Today's Top Alzheimer's News

Viral video highlights a rare connection between a daughter and her mother with Alzheimer's, The New Republic profiles the Alzheimer's issue, and a new method for identifying Alzheimer's biomarkers (read more). 

Must reads and watch 

  • A September 2, 2014 Today Health article highlighted a viral video of a woman with Alzheimer's connecting with her daughter. As of today, the video has been viewed over 2 million times. According to the article, "Gunderson told she’d been taping videos of her with her mother prior to last week, but hadn’t documented a connection quite like this one." Watch video here
  • A September 2, 2014 The New Republic article profiled the growing Alzheimer's issue and its economic and social implications. According to the article, "There’s nothing new about aging. But Alzheimer’s is not simply a byproduct of old age. It is a degenerative brain disease, a fatal one. A degenerative brain disease that almost exclusively targets people who, prior to the twentieth century, were demographic anomalies…There is no cure, preventive regimen, or way to halt the damage of Alzheimer’s. Right now, the only means for change lie within us: how we conceive of the illness, how we think of the afflicted. So many people are going to have to live with this dehumanizing disease! How do we make sure that they are able to do so with dignity, compassion? The importance of this question cannot be overstated. How are we going to accommodate the least of us—and those tasked with their care—once they become so many?"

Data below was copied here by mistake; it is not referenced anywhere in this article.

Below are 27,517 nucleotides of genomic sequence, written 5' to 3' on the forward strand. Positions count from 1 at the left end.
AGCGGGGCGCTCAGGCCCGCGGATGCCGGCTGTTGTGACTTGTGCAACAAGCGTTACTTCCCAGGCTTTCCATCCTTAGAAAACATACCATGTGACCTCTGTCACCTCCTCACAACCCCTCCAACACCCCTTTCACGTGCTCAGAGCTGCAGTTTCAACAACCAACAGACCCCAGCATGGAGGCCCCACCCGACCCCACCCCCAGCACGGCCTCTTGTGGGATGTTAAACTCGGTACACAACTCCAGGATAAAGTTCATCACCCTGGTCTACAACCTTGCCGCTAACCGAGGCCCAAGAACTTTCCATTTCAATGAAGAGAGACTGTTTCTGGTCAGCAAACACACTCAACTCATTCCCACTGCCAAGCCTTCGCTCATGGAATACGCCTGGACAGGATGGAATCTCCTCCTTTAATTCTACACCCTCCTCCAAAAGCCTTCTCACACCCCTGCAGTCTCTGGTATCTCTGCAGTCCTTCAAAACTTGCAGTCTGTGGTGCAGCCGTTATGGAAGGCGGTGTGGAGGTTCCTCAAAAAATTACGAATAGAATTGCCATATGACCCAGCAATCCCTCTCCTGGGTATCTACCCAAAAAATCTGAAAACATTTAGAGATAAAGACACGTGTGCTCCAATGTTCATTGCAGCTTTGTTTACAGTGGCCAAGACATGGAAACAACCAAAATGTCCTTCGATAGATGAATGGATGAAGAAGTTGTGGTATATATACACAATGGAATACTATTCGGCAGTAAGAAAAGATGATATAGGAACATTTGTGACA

• A September 2, 2014 BioScience Technology article reported that "Swinburne researchers have developed a technique to create a highly sensitive surface for measuring the concentration of a peptide that is a biomarker for early stage Alzheimer’s disease." According to the article, "Abnormality of the beta amyloid peptide in cerebrospinal fluid appears to be the earliest and most significant marker of Alzheimer’s. Currently there are no standardized tests to detect these biomarkers. The researchers have developed a sensor based on nanotechnology that outperforms commercial sensors and demonstrates fast and reliable measurement of beta amyloid oligomers at low concentrations."
  • A September 1, 2014 Elder Law Prof Blog highlighted Meryl Comer's book "Slow Dancing with a Stranger." According to the post, "The book is meant to make people mad -- and more realistic and focused -- about the need for solutions. The article quotes George Vradenburg, a co-founder with Comer of the nonprofit group USAgainstAlzheimer's, who hopes that Comer's book will stir conversations about a disease many prefer not to think about. "I hope America gets mad," Vradenburg is quoted as saying."


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